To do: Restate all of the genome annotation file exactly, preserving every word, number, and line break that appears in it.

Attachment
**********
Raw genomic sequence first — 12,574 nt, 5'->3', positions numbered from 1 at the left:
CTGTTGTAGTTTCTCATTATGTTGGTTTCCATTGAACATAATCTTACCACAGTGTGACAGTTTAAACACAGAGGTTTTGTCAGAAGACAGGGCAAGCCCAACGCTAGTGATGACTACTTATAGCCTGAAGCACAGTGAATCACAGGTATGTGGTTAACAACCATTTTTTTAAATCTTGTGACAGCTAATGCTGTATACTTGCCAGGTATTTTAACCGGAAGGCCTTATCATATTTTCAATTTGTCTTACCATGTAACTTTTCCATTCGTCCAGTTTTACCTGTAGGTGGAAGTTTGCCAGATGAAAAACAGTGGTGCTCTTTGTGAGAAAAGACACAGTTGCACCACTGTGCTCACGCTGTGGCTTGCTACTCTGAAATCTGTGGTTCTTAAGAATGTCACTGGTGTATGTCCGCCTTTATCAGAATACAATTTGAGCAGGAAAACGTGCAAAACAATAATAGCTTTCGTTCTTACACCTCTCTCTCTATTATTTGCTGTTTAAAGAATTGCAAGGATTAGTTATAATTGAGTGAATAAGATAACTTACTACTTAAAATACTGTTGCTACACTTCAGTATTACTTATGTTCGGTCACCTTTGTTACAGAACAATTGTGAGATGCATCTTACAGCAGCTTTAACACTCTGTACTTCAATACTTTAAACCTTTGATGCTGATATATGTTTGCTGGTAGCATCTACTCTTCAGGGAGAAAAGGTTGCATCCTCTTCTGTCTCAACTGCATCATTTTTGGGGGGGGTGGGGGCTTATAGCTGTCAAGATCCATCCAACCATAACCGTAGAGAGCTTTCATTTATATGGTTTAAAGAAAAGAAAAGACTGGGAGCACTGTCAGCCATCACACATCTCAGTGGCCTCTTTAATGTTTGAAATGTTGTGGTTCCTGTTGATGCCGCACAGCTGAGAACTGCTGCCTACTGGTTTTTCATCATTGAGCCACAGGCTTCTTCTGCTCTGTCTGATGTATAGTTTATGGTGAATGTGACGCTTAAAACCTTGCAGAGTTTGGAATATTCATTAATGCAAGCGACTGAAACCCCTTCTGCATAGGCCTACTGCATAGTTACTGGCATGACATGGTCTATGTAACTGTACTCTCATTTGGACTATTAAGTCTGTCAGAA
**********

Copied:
Raw genomic sequence first — 12,574 nt, 5'->3', positions numbered from 1 at the left:
CTGTTGTAGTTTCTCATTATGTTGGTTTCCATTGAACATAATCTTACCACAGTGTGACAGTTTAAACACAGAGGTTTTGTCAGAAGACAGGGCAAGCCCAACGCTAGTGATGACTACTTATAGCCTGAAGCACAGTGAATCACAGGTATGTGGTTAACAACCATTTTTTTAAATCTTGTGACAGCTAATGCTGTATACTTGCCAGGTATTTTAACCGGAAGGCCTTATCATATTTTCAATTTGTCTTACCATGTAACTTTTCCATTCGTCCAGTTTTACCTGTAGGTGGAAGTTTGCCAGATGAAAAACAGTGGTGCTCTTTGTGAGAAAAGACACAGTTGCACCACTGTGCTCACGCTGTGGCTTGCTACTCTGAAATCTGTGGTTCTTAAGAATGTCACTGGTGTATGTCCGCCTTTATCAGAATACAATTTGAGCAGGAAAACGTGCAAAACAATAATAGCTTTCGTTCTTACACCTCTCTCTCTATTATTTGCTGTTTAAAGAATTGCAAGGATTAGTTATAATTGAGTGAATAAGATAACTTACTACTTAAAATACTGTTGCTACACTTCAGTATTACTTATGTTCGGTCACCTTTGTTACAGAACAATTGTGAGATGCATCTTACAGCAGCTTTAACACTCTGTACTTCAATACTTTAAACCTTTGATGCTGATATATGTTTGCTGGTAGCATCTACTCTTCAGGGAGAAAAGGTTGCATCCTCTTCTGTCTCAACTGCATCATTTTTGGGGGGGGTGGGGGCTTATAGCTGTCAAGATCCATCCAACCATAACCGTAGAGAGCTTTCATTTATATGGTTTAAAGAAAAGAAAAGACTGGGAGCACTGTCAGCCATCACACATCTCAGTGGCCTCTTTAATGTTTGAAATGTTGTGGTTCCTGTTGATGCCGCACAGCTGAGAACTGCTGCCTACTGGTTTTTCATCATTGAGCCACAGGCTTCTTCTGCTCTGTCTGATGTATAGTTTATGGTGAATGTGACGCTTAAAACCTTGCAGAGTTTGGAATATTCATTAATGCAAGCGACTGAAACCCCTTCTGCATAGGCCTACTGCATAGTTACTGGCATGACATGGTCTATGTAACTGTACTCTCATTTGGACTATTAAGTCTGTCAGAA